How can you decorate your sukkah with Shana Tova greetings received by phone and email?

My mobile phone buzzed to announce an incoming text message. “To all the residents of the Mate Yehuda Regional Council: The coming year should be a year of health and success, prosperity, peace, security, and…”

The message was cut off, but then my phone buzzed again as I received the second part. “Always at your service,” the message concluded, listing the head of the council in the signature.

This was not the first New Years greeting that I had received by phone. Previously I received blessings from my bank, a rental car agency, a subscription-based lottery service that somehow had me on its list and a few colleagues and friends.

It’s a simple task to reply, but somehow I don’t feel the need to wish a Shana Tova to my bank or to the head of the local regional council.

Shana Tova greetings have been arriving in my email inbox as well, some of them from people I care about and others from companies with which I have done business in the past. Some of the mails are personal, almost like letters, while others are family newsletters and include photographs of children and grandchildren. Some send a simple graphical image of apples and honey. And then there are the musical cards that render the favorite Rosh Hashanah liturgy in the annoying tones of elevator music.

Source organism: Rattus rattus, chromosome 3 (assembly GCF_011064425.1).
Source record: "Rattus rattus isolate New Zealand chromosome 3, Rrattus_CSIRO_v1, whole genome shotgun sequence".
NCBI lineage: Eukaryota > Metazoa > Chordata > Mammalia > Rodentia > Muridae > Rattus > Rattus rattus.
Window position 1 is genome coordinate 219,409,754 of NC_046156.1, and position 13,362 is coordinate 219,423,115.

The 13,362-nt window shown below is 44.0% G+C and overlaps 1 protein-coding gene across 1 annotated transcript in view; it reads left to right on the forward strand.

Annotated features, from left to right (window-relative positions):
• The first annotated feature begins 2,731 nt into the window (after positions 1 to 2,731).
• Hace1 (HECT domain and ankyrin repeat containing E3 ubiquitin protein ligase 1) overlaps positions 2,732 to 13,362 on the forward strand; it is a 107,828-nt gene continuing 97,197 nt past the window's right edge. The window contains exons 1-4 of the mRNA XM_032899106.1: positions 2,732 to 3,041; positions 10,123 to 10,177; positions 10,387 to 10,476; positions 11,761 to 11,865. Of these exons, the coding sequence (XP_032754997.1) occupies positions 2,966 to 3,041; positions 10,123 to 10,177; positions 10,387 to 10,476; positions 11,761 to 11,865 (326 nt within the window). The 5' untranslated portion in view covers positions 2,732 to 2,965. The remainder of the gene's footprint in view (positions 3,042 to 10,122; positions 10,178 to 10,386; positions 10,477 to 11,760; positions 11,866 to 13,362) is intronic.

Facebook friends wish each other a Shana Tova on a one by one basis, or en masse; the best images are shared by hundreds, if not by thousands. One can chat or text a Shana Tova, but the advance of technology leaves me with a serious problem – how to decorate my sukkah.

Back in the olden days, before all of this digital nonsense, the many colorful cards my family received in the mail during the holiday season would be pinned to the fabric walls of the sukkah on our back patio. The ink and colors would run in the autumn rains, but nevertheless the cards would be carefully packed away, year by year, to bring back memories of previous holidays each time we reconstructed our sukkah.

Surely the Internet age can offer some new technology for decorating a sukkah. Perhaps a digital album strung carefully from the sechach would be halachically acceptable, as long as its display is not visible on Shabbat and holiday.

Alternatively, the Biblical verse can be interpreted with a nod to the modern age. “For a seven day period you shall live in Internet booths…“ That should solve the problem.